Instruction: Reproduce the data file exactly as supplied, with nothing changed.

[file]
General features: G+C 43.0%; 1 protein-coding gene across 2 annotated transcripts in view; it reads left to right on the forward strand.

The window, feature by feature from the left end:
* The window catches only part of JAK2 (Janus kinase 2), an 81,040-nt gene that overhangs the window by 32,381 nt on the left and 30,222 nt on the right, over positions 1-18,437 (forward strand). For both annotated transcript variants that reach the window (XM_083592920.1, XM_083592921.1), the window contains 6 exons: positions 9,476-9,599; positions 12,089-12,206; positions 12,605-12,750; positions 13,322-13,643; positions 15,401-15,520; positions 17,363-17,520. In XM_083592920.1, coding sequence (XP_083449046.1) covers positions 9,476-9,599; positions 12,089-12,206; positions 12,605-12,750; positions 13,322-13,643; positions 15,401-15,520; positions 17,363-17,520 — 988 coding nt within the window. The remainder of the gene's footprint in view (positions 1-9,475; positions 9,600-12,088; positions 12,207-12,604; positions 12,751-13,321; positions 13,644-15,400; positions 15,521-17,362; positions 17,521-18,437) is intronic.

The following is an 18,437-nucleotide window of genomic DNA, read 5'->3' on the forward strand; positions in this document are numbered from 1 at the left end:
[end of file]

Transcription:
General features: G+C 43.0%; 1 protein-coding gene across 2 annotated transcripts in view; it reads left to right on the forward strand.

The window, feature by feature from the left end:
* The window catches only part of JAK2 (Janus kinase 2), an 81,040-nt gene that overhangs the window by 32,381 nt on the left and 30,222 nt on the right, over positions 1-18,437 (forward strand). For both annotated transcript variants that reach the window (XM_083592920.1, XM_083592921.1), the window contains 6 exons: positions 9,476-9,599; positions 12,089-12,206; positions 12,605-12,750; positions 13,322-13,643; positions 15,401-15,520; positions 17,363-17,520. In XM_083592920.1, coding sequence (XP_083449046.1) covers positions 9,476-9,599; positions 12,089-12,206; positions 12,605-12,750; positions 13,322-13,643; positions 15,401-15,520; positions 17,363-17,520 — 988 coding nt within the window. The remainder of the gene's footprint in view (positions 1-9,475; positions 9,600-12,088; positions 12,207-12,604; positions 12,751-13,321; positions 13,644-15,400; positions 15,521-17,362; positions 17,521-18,437) is intronic.

The following is an 18,437-nucleotide window of genomic DNA, read 5'->3' on the forward strand; positions in this document are numbered from 1 at the left end: